When we talk about a ‘trigger’ in psychology, we are talking about something in the moment that reminds us of something in the past, it might be something you see, smell or hear.
Imagine if your father was a large man and a violent drunk. It might be that whenever you see a man in the street with a similar figure and gait your body freezes and you start to panic. A trigger can cause a feeling of anxiety, fear, or intense grief. With people who have experienced trauma and maybe have post-traumatic stress, you may even have a flashback to something that happened in the past.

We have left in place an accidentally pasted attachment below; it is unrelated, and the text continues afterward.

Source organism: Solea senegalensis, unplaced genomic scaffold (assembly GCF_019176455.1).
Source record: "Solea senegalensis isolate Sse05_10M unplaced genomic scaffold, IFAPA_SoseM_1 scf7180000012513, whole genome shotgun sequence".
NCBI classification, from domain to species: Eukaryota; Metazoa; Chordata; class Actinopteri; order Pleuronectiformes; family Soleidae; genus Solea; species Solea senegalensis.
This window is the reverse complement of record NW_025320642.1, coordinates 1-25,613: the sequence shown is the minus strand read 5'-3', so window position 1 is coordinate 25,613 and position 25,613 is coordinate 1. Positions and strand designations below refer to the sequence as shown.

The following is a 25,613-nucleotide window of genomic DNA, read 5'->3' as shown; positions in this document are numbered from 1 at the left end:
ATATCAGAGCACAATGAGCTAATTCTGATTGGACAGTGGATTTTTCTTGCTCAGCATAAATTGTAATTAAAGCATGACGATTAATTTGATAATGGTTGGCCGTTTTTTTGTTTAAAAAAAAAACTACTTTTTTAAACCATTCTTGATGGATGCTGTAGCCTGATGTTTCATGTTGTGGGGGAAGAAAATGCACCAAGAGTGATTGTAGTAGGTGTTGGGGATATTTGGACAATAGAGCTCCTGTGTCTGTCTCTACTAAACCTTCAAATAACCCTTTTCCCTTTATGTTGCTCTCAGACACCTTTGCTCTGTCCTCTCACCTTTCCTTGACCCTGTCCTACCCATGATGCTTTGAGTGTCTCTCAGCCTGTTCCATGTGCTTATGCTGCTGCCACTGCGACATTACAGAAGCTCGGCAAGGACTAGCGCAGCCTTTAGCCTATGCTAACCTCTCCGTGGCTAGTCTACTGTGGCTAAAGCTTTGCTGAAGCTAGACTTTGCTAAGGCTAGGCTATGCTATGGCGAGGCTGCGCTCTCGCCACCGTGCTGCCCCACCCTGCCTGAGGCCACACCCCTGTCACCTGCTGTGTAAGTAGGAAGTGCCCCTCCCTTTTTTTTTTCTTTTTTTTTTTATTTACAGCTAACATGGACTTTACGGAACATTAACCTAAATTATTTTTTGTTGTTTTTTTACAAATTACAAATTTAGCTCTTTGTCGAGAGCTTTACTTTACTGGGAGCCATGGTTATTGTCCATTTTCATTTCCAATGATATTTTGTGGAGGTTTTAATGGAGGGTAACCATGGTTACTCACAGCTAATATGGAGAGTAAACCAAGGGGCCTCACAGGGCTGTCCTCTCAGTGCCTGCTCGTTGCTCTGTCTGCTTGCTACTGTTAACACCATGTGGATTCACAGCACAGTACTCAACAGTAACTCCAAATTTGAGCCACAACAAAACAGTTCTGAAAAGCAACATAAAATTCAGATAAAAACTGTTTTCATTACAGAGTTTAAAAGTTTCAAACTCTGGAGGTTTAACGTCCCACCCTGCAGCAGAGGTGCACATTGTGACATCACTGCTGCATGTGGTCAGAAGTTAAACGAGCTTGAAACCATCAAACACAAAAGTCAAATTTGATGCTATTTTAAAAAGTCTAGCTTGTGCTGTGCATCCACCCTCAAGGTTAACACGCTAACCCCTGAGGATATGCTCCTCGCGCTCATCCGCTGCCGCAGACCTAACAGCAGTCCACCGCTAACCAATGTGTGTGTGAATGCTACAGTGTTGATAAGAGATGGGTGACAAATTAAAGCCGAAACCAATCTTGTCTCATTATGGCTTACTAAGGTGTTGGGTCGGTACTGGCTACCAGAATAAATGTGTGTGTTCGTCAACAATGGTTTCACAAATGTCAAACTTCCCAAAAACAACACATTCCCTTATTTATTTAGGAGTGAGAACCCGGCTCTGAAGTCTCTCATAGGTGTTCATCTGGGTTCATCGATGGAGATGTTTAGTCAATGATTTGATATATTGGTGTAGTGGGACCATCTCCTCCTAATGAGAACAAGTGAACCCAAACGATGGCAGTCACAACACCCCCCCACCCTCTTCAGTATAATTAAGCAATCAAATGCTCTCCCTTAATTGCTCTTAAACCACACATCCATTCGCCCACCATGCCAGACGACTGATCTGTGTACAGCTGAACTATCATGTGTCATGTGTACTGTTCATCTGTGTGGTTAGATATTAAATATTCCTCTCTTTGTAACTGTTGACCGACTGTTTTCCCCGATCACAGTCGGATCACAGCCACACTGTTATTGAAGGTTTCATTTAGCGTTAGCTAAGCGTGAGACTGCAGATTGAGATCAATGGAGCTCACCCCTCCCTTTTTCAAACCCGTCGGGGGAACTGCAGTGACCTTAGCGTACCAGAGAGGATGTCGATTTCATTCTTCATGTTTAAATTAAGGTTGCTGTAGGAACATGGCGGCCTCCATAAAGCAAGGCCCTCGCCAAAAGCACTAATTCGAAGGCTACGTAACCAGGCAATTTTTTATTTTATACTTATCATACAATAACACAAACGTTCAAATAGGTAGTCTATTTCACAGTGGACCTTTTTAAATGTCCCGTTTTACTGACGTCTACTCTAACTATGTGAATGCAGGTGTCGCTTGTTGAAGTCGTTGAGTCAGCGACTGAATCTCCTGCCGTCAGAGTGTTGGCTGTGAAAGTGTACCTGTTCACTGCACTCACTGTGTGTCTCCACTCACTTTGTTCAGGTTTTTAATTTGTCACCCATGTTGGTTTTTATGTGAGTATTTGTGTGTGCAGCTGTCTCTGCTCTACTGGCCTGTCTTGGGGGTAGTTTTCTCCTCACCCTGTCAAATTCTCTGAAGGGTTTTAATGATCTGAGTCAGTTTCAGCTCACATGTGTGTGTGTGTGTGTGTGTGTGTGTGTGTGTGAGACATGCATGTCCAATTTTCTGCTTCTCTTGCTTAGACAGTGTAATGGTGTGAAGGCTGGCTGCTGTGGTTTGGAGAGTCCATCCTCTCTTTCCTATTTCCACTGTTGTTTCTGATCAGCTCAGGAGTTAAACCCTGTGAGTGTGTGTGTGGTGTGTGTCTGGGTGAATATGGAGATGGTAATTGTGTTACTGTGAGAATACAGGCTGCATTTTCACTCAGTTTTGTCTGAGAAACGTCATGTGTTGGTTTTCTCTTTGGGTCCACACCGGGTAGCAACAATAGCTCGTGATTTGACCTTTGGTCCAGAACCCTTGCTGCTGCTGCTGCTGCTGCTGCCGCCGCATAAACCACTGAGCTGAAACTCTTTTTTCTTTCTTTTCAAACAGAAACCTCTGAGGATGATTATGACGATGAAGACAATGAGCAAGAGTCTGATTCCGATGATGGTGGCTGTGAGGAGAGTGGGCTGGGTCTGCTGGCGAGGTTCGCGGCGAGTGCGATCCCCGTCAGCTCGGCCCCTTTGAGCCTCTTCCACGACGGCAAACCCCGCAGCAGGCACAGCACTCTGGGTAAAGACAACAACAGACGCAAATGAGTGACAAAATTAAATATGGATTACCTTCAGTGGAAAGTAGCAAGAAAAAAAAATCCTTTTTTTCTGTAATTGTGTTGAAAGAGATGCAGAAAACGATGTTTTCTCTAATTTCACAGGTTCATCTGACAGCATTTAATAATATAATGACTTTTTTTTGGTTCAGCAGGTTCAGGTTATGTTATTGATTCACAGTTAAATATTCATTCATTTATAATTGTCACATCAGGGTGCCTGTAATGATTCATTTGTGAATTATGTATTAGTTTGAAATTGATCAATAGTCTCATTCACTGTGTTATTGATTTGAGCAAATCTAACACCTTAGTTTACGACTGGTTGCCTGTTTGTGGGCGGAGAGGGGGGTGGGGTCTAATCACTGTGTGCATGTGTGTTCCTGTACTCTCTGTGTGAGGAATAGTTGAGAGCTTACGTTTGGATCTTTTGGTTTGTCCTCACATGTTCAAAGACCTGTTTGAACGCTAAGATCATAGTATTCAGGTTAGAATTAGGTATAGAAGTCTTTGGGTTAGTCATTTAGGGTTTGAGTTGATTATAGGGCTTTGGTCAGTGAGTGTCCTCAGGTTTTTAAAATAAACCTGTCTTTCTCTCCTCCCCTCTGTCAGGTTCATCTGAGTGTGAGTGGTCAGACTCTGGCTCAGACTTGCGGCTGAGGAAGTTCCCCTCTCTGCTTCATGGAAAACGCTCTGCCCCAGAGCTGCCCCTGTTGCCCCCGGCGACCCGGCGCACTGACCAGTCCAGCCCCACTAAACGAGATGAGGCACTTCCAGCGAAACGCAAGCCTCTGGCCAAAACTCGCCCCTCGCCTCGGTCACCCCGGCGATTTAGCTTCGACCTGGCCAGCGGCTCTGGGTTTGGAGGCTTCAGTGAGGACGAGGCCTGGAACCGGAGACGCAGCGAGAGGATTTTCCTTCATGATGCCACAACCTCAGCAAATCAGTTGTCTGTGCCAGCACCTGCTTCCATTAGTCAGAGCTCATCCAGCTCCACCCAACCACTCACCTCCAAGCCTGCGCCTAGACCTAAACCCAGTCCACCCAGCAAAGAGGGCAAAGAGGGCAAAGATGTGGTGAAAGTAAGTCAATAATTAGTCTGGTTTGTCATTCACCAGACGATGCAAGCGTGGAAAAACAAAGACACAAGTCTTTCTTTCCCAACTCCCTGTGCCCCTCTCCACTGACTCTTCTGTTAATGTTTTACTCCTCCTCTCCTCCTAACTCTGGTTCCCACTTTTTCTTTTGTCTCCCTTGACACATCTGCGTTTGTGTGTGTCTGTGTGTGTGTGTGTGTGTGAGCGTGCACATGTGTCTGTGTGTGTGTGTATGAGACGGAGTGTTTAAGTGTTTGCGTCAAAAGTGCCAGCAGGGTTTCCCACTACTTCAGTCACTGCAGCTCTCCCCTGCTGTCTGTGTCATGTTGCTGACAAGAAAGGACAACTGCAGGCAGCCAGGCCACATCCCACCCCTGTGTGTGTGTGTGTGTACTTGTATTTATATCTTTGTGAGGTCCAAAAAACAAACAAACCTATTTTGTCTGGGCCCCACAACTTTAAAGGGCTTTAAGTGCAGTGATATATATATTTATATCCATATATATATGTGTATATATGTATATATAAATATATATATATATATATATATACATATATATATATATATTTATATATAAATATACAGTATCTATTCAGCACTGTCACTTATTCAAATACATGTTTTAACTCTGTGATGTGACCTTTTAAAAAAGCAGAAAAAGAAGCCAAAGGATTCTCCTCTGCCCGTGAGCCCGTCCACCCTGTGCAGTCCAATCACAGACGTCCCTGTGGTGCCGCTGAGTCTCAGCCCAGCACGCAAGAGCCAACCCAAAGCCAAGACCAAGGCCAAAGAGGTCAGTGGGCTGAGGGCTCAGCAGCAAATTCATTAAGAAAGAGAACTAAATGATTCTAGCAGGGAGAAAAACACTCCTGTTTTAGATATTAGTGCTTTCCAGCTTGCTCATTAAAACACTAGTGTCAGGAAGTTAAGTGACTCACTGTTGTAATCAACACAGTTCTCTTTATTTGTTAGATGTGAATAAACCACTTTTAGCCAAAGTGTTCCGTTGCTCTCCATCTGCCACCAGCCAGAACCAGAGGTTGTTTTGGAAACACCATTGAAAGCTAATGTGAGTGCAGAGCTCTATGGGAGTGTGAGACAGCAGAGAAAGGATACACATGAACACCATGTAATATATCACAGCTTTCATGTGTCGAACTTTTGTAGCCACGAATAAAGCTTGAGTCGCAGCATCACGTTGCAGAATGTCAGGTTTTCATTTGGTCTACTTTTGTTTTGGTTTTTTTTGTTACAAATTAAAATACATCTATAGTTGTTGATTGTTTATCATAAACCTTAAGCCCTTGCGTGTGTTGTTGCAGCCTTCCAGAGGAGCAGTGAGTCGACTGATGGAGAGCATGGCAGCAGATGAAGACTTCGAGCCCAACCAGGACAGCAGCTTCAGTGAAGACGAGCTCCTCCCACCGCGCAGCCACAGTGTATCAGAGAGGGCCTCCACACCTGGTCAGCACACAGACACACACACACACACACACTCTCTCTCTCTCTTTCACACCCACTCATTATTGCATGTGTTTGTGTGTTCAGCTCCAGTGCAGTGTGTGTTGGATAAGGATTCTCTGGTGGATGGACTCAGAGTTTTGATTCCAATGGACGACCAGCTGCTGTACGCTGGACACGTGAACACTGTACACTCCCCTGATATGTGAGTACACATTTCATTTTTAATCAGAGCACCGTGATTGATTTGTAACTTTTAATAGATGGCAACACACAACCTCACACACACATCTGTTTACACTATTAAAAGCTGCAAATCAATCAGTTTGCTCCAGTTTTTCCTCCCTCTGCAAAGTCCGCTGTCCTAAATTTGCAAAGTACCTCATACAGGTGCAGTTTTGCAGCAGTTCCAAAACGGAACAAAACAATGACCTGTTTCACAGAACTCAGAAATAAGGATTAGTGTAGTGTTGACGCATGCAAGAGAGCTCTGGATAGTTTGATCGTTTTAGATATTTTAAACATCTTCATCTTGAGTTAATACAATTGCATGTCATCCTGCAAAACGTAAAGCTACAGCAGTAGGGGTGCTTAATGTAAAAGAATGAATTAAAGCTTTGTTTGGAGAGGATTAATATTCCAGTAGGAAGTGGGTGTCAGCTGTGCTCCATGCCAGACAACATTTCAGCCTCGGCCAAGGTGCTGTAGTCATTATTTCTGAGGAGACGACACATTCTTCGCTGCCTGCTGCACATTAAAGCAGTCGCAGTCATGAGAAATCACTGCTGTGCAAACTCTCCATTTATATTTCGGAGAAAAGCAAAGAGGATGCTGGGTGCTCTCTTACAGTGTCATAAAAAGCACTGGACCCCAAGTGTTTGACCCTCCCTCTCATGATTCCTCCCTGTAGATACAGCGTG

The word trigger can also mean something that has increased existing symptoms or brought on new symptoms. For example, a death in the family may bring on depression for the first time.
Understanding your triggers is incredibly powerful. When you know what triggers you, you are more able to avoid that thing, or prepare for when you know you will be exposed to it, knowing that it is a trigger for you.
For example, if you were a family scapegoat and you know you are triggered by your mother, you might want to limit the amount of time you spend with her in person or on the phone. Or you might want to bring a safe, supportive person with you for support.